Alligators, crocodiles, monitors (e.g. Komodo dragon) all fit the description of dinosaurs as large lizards. There were many types of dinosaurs that were smaller than these reptiles today. Consider the Komodo dragon (Varanus komodoensis), one of the largest and most fierce land-living reptiles alive today. It is about 3 m long, can outrun a human in short distances, eats deer, hogs, and can be dangerous for even a man.
There are two major competing hypotheses regarding avian evolution, which differ primarily with respect to when the first true birds appeared. One hypothesis proposes that the first birds descended directly from ancestral reptiles about 230 million years ago in the early to middle Triassic. Here, we refer to this idea as the basal archosaur hypothesis; "archosaur" is the name for the ancestral reptiles from which birds, crocodiles, and dinosaurs evolved. The other hypothesis advocates a much later entry of birds, with derivation from the dinosaurs some 100 million years after the time proposed by the basal archosaur hypothesis. This idea we refer to as the theropod dinosaur hypothesis.
The Dinosaurs come from the superorder Archosauria, an assemblage of different forms, which originally diverged from the ancestral diapsids by the late Paleozoic. The first dinosaurs appeared by the Middle Triassic in South America. From the late Triassic to the end of the Cretaceous, dinosaurs showed extensive radiation into a variety of groups and ruled the land, sea, and aerial environments. Dinosaurs can be divided into two large groups based on the structure of the pelvis: the saurischians and the ornithischians. The saurischian dinosaurs split further into two distinct lineages, the herbivorous sauropods (e.g.,Brachiosaurus) and the carnivorous theropods (e.g., Tyrannosaurus), which appeared in the late Jurassic. All ornithischians were herbivores (e.g., Stegosaurus).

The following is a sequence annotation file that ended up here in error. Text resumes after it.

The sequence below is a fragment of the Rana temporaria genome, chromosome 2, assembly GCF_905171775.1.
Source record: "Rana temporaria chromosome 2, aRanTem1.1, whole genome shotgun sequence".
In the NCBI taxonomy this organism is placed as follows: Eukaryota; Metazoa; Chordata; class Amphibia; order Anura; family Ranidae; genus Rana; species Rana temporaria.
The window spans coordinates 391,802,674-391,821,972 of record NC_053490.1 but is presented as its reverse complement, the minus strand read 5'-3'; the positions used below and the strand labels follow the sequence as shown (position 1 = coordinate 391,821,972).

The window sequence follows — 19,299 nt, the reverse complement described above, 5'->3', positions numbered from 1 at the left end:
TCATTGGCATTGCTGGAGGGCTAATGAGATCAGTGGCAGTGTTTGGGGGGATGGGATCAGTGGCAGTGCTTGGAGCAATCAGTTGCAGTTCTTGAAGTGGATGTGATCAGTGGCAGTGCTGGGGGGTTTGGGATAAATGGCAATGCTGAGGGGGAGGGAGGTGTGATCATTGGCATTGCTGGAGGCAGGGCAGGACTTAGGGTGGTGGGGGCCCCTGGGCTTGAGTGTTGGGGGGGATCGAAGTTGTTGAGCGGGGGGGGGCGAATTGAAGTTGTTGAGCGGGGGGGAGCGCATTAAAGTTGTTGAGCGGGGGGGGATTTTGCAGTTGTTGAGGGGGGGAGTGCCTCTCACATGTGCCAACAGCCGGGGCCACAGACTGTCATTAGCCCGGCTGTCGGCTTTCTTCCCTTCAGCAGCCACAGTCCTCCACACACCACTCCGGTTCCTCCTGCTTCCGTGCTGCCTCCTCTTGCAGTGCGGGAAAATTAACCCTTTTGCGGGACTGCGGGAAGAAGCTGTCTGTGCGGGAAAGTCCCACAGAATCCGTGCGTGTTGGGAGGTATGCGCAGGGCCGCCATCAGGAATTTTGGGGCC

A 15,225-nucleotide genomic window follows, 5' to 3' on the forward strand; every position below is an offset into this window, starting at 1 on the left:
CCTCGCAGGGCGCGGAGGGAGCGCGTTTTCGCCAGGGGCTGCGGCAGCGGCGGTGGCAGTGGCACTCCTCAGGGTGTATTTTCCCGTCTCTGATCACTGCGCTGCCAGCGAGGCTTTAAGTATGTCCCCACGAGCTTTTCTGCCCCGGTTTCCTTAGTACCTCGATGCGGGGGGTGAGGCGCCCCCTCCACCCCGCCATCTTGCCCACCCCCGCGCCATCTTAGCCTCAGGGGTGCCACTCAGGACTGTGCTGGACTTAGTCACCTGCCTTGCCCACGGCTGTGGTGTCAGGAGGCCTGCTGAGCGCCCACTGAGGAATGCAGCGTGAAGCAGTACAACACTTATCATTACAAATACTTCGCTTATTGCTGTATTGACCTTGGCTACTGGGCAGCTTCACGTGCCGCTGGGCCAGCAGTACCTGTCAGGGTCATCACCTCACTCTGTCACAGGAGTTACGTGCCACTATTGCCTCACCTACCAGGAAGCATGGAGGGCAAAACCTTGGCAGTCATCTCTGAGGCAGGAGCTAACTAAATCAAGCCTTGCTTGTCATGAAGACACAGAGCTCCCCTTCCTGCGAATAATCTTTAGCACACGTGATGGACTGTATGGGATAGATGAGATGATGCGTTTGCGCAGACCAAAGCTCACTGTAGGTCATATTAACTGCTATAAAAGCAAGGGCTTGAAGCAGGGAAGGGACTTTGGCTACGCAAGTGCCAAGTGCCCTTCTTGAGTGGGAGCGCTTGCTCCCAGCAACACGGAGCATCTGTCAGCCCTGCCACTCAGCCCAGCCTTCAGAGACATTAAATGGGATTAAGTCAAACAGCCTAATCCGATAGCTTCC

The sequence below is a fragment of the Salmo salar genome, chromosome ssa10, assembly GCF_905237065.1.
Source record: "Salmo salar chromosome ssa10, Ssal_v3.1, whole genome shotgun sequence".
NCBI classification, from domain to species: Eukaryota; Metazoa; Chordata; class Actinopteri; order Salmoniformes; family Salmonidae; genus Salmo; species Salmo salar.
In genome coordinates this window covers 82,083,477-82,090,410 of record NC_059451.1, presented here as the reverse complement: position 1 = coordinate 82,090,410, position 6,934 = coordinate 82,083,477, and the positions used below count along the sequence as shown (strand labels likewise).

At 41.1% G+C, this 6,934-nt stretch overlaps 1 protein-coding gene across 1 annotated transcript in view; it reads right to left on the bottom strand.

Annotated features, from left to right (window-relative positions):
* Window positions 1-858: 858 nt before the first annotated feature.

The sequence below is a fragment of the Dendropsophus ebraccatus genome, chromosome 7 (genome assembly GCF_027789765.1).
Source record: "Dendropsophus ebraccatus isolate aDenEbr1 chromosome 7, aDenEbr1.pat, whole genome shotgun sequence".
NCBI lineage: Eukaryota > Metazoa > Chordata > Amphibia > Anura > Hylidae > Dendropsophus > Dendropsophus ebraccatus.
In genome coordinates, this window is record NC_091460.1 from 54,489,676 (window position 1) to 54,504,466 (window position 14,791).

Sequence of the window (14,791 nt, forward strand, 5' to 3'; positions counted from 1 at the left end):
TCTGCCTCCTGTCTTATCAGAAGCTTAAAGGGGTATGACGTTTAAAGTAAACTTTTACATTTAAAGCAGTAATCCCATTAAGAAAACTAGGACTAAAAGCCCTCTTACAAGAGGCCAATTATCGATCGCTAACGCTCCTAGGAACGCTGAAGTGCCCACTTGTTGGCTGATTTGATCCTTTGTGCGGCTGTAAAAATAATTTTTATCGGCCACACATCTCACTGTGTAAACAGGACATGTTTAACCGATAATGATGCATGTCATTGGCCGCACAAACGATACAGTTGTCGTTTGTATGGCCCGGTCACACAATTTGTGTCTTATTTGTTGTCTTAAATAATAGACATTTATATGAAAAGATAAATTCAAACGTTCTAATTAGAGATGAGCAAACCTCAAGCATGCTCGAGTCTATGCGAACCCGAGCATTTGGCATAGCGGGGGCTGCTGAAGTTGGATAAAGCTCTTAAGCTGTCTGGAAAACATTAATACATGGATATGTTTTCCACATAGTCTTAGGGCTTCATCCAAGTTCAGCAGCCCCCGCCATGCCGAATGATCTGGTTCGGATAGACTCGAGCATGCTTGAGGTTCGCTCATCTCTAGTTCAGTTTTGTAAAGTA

All dinosaurs disappeared suddenly (by geological time
standards) by the end of the Cretaceous (65 million
years ago). The exact cause of the extinction has
been debated rigorously and extensively. At the end
of the Mesozoic, did a catastrophic event (e.g., the
impact of a large meteorite or asteroid) occur and
kill plants and animals, as in the Alvarez hypothesis
(Alvarez, 1987)? Or, were dinosaurs vulnerable to
gradual geological changes (e.g., lowering of the
temperature) occurring on the earth at this time?
Whatever the probable cause, whereas dinosaurs (as
well as numerous other plant and animal species) disappeared,
the ancestors of mammals and birds survived.